Considering that SV is a common feature of cancer cells which can lead to copy-number change, we set to analyze their effect in CRISPR-Cas9 screens. WGS data from 4 breast cancer cell lines with matched normal were used to call somatic SVs, such as tandem duplications, translocations, deletions and inversions, using BRASS (BReakpoint AnalySiS) [26, 30]. Tandem duplications were the most frequent type of rearrangements across the 4 cell lines (Additional file 1: Figure S2a), recapitulating previous observations that this is a frequent event in breast cancers [26, 31]. We then examined a possible link between SV and CRISPR-Cas9 LOF effects. SVs were most informative of CRISPR-Cas9 response when accompanied by copy-number alterations, with LOF effects frequently falling within tandem duplications (Fig. 2a, b). Interestingly, complex patterns of SVs involving chromosomal translocations (Fig. 2c, Additional file 1: Figure S2b) were also visible and these overlapped with some of the strongest LOF responses observed. Not all copy-number amplifications, however, were associated with an increase in LOF (Additional file 1: Figure S2c), reflecting that different copy-number amplification mechanisms occur in cancer cells and these can lead to distinct CRISPR-Cas9 LOF effects. To disentangle some of the intrinsic SV complexity (e.g., nested rearrangements), we focused on tandem duplications and deletions that were supported by evidence of copy-number variation, specifically we searched for copy-number segments with start and end sites in close genomic proximity to the structural rearrangements. The number of events identified was low (N = 41 across all 4 cell lines, with a matching tolerance range of 10 Kb), and we found that tandem duplications have stronger, but not significant, LOF effects than deletions (Welch’s t test p value = 5.9e−2; Additional file 1: Figure S2d). Overall, these examples illustrate that SVs can determine gene-independent LOF effects in CRISPR-Cas9 experiments.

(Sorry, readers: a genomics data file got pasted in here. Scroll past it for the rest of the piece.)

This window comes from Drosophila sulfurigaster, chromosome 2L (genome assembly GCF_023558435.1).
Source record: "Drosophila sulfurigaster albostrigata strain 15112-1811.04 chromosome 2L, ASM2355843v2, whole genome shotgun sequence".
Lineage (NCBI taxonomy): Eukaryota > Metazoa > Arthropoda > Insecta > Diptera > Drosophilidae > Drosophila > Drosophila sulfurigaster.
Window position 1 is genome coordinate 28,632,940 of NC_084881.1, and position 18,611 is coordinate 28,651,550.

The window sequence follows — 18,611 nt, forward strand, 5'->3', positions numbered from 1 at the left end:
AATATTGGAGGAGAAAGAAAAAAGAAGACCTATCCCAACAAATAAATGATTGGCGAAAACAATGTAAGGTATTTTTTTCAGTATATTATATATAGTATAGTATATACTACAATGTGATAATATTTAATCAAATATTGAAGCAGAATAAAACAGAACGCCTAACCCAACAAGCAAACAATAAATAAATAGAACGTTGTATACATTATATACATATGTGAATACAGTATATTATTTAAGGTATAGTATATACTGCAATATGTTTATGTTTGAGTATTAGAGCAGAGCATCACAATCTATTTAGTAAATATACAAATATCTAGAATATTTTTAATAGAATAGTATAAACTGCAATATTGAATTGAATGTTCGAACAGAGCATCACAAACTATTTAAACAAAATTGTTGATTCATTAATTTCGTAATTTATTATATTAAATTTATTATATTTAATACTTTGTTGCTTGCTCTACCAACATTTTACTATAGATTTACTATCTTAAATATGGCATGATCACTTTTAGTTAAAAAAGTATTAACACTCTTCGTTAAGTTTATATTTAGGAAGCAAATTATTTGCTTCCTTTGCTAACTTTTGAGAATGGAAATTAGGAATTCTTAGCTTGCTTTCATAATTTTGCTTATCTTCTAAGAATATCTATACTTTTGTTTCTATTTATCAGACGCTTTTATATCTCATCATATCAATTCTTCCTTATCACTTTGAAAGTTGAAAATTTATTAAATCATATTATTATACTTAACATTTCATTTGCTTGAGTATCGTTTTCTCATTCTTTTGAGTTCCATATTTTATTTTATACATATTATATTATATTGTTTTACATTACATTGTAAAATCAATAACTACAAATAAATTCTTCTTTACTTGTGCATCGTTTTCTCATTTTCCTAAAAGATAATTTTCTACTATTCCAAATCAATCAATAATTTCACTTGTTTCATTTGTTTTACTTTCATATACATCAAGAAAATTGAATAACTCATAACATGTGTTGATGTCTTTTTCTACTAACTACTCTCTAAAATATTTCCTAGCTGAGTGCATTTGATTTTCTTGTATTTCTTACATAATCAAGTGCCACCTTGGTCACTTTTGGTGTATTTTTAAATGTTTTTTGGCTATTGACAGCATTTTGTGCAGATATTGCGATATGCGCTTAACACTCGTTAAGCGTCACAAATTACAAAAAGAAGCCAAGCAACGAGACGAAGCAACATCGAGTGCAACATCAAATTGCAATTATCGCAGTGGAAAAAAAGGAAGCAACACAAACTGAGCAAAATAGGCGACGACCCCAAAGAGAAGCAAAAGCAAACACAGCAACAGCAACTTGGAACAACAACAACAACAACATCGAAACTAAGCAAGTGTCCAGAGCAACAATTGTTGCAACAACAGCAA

Fig. 2
Fig. 2

Structural variation impacts CRISPR-Cas9 response. ac Representative examples of the strongest associations between SVs and CRISPR-Cas9 LOF. Structural rearrangements are mapped in the upper panel, in the middle panel copy-number levels are represented, and in the lower panel, CRISPR-Cas9 gene level fold changes are shown. SVs are colored with tandem duplications defined with blue lines, deletions with red lines, inversions in green, and chromosome translocations in purple. Average mean values for copy-number (middle panel) and CRISPR-Cas9 fold changes (lower panel) for each copy-number segment are represented as gray lines

Copy-number ratio improves the identification of CRISPR-Cas9 LOF effects